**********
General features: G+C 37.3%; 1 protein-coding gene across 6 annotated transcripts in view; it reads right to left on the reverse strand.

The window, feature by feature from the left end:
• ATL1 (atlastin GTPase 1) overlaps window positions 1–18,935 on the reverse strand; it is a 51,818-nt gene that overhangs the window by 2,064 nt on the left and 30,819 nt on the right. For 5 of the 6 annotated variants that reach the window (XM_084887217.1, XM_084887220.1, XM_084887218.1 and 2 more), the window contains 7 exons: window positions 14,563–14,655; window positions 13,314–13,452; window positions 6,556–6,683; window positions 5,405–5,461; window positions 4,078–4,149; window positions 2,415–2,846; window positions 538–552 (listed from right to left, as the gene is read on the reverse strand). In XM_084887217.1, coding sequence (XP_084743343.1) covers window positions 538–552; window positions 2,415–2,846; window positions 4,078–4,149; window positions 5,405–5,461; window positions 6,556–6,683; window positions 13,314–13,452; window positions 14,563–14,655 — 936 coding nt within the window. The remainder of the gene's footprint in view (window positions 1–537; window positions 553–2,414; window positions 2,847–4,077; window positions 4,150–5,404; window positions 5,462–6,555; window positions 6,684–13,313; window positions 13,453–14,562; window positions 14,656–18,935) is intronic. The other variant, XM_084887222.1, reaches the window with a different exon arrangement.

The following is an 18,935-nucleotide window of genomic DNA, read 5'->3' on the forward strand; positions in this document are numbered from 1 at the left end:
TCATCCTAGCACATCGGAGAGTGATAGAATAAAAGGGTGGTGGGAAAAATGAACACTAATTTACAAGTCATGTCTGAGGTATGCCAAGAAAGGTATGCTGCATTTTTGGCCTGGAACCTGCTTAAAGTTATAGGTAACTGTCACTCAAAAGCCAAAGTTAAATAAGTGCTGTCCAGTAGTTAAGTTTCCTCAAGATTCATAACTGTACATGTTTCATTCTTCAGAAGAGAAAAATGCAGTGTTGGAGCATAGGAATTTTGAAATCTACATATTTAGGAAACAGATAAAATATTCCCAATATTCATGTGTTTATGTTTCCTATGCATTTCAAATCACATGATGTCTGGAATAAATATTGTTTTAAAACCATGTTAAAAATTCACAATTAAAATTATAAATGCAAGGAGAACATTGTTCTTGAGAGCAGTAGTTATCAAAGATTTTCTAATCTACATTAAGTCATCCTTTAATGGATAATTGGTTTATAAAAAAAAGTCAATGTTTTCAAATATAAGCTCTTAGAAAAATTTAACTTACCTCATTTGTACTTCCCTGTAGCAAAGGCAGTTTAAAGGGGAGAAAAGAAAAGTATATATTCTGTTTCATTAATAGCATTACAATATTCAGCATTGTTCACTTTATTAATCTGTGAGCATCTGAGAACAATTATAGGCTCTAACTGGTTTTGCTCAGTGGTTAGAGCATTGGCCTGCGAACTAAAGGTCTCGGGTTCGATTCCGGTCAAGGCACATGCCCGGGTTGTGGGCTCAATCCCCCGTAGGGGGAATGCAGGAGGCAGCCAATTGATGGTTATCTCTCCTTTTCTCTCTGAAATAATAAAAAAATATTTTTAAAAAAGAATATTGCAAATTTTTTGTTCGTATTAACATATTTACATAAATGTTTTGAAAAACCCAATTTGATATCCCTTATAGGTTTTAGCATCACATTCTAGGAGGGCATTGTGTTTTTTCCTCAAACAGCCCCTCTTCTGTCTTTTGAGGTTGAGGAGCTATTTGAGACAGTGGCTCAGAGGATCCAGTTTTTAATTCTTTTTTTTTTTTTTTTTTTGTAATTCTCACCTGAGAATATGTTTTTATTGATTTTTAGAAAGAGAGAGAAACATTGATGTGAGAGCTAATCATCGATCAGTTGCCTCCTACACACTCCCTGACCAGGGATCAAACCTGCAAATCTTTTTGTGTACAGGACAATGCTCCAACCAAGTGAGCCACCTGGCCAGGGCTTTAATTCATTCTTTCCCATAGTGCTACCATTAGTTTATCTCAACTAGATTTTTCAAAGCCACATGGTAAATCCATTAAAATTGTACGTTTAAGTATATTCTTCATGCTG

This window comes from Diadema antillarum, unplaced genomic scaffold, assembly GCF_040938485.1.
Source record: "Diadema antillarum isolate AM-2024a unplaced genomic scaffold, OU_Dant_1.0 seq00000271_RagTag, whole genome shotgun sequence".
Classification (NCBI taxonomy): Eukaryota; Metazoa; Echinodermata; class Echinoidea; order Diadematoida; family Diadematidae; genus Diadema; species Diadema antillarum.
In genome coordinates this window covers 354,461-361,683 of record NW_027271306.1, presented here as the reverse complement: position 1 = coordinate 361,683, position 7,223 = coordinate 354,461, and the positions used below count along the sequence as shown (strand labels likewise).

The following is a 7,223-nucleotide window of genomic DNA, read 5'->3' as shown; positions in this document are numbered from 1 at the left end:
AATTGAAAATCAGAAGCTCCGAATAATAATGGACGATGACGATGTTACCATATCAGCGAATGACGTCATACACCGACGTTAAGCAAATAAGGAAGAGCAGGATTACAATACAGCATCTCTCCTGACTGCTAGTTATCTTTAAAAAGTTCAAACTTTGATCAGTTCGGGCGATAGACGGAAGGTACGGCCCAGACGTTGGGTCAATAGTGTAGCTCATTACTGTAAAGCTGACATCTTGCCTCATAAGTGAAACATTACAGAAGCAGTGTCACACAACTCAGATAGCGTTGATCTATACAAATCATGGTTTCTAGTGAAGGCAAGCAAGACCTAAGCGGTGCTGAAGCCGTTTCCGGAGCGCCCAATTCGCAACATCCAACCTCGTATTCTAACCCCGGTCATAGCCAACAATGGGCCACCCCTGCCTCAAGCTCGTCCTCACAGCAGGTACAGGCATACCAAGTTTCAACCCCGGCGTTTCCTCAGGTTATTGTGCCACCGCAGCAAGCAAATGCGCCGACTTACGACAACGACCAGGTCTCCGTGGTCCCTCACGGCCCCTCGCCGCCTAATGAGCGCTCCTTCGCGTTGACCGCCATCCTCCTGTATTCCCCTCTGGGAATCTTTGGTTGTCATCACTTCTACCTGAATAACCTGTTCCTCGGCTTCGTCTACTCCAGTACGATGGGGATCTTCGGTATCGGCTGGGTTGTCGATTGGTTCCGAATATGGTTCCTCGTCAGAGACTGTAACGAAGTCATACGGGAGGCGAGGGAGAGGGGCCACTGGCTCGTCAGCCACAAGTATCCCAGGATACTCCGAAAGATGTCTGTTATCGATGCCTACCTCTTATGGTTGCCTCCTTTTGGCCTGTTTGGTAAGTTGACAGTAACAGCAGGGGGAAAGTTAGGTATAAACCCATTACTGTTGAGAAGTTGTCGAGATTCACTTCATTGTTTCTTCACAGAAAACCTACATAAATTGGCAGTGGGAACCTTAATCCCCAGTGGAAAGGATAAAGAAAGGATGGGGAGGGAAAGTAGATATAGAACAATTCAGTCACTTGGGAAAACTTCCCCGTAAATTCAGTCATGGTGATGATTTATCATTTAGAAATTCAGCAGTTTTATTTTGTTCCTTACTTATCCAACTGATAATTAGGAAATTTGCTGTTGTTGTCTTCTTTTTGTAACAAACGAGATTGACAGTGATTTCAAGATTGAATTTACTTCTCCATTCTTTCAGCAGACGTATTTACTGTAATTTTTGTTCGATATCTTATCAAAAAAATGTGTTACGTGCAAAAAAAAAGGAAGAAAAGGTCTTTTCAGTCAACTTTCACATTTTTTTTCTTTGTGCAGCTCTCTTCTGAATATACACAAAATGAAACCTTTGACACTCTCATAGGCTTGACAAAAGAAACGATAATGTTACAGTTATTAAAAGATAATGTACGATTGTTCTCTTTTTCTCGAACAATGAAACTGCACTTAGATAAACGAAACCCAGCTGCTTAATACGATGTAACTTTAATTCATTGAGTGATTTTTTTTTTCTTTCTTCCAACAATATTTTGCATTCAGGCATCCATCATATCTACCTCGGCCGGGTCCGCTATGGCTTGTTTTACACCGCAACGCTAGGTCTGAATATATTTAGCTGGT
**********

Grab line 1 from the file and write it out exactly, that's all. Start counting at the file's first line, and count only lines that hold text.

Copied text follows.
General features: G+C 37.3%; 1 protein-coding gene across 6 annotated transcripts in view; it reads right to left on the reverse strand.